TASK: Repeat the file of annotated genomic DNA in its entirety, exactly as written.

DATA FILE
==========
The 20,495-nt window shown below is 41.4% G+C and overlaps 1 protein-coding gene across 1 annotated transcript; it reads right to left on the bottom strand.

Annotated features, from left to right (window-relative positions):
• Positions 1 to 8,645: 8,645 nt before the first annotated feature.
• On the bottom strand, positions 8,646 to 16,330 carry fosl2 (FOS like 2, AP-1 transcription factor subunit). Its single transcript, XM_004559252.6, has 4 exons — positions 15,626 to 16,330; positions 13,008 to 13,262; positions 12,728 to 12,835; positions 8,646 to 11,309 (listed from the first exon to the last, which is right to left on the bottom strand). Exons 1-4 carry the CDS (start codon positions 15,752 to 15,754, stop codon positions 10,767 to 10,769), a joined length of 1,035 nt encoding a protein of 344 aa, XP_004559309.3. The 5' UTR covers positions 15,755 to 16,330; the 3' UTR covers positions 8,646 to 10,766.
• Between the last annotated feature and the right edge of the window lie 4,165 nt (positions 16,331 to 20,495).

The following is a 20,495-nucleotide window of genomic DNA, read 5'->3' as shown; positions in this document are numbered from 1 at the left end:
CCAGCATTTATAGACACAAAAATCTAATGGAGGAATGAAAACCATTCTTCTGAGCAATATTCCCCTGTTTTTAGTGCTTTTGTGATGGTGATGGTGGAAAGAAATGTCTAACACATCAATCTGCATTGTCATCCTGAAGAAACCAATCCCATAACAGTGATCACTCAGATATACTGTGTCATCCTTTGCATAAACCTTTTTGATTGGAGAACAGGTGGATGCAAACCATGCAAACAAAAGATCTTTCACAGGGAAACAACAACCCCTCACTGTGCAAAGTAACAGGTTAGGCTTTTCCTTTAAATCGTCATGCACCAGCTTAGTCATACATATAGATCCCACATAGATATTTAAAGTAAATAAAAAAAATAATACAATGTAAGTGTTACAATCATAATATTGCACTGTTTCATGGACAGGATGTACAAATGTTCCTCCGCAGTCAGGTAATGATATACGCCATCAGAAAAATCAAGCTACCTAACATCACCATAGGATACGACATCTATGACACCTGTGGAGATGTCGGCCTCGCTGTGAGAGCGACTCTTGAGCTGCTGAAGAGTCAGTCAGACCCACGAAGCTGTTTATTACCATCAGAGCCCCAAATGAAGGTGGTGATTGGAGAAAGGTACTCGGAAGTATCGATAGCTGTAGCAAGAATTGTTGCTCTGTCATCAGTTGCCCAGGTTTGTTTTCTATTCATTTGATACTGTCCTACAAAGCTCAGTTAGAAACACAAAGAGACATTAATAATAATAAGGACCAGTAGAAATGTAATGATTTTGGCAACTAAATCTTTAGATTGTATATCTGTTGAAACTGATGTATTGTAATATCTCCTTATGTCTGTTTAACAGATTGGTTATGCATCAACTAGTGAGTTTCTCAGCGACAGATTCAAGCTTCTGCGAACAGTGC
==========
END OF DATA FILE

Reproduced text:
The 20,495-nt window shown below is 41.4% G+C and overlaps 1 protein-coding gene across 1 annotated transcript; it reads right to left on the bottom strand.

Annotated features, from left to right (window-relative positions):
• Positions 1 to 8,645: 8,645 nt before the first annotated feature.
• On the bottom strand, positions 8,646 to 16,330 carry fosl2 (FOS like 2, AP-1 transcription factor subunit). Its single transcript, XM_004559252.6, has 4 exons — positions 15,626 to 16,330; positions 13,008 to 13,262; positions 12,728 to 12,835; positions 8,646 to 11,309 (listed from the first exon to the last, which is right to left on the bottom strand). Exons 1-4 carry the CDS (start codon positions 15,752 to 15,754, stop codon positions 10,767 to 10,769), a joined length of 1,035 nt encoding a protein of 344 aa, XP_004559309.3. The 5' UTR covers positions 15,755 to 16,330; the 3' UTR covers positions 8,646 to 10,766.
• Between the last annotated feature and the right edge of the window lie 4,165 nt (positions 16,331 to 20,495).

The following is a 20,495-nucleotide window of genomic DNA, read 5'->3' as shown; positions in this document are numbered from 1 at the left end:
CCAGCATTTATAGACACAAAAATCTAATGGAGGAATGAAAACCATTCTTCTGAGCAATATTCCCCTGTTTTTAGTGCTTTTGTGATGGTGATGGTGGAAAGAAATGTCTAACACATCAATCTGCATTGTCATCCTGAAGAAACCAATCCCATAACAGTGATCACTCAGATATACTGTGTCATCCTTTGCATAAACCTTTTTGATTGGAGAACAGGTGGATGCAAACCATGCAAACAAAAGATCTTTCACAGGGAAACAACAACCCCTCACTGTGCAAAGTAACAGGTTAGGCTTTTCCTTTAAATCGTCATGCACCAGCTTAGTCATACATATAGATCCCACATAGATATTTAAAGTAAATAAAAAAAATAATACAATGTAAGTGTTACAATCATAATATTGCACTGTTTCATGGACAGGATGTACAAATGTTCCTCCGCAGTCAGGTAATGATATACGCCATCAGAAAAATCAAGCTACCTAACATCACCATAGGATACGACATCTATGACACCTGTGGAGATGTCGGCCTCGCTGTGAGAGCGACTCTTGAGCTGCTGAAGAGTCAGTCAGACCCACGAAGCTGTTTATTACCATCAGAGCCCCAAATGAAGGTGGTGATTGGAGAAAGGTACTCGGAAGTATCGATAGCTGTAGCAAGAATTGTTGCTCTGTCATCAGTTGCCCAGGTTTGTTTTCTATTCATTTGATACTGTCCTACAAAGCTCAGTTAGAAACACAAAGAGACATTAATAATAATAAGGACCAGTAGAAATGTAATGATTTTGGCAACTAAATCTTTAGATTGTATATCTGTTGAAACTGATGTATTGTAATATCTCCTTATGTCTGTTTAACAGATTGGTTATGCATCAACTAGTGAGTTTCTCAGCGACAGATTCAAGCTTCTGCGAACAGTGC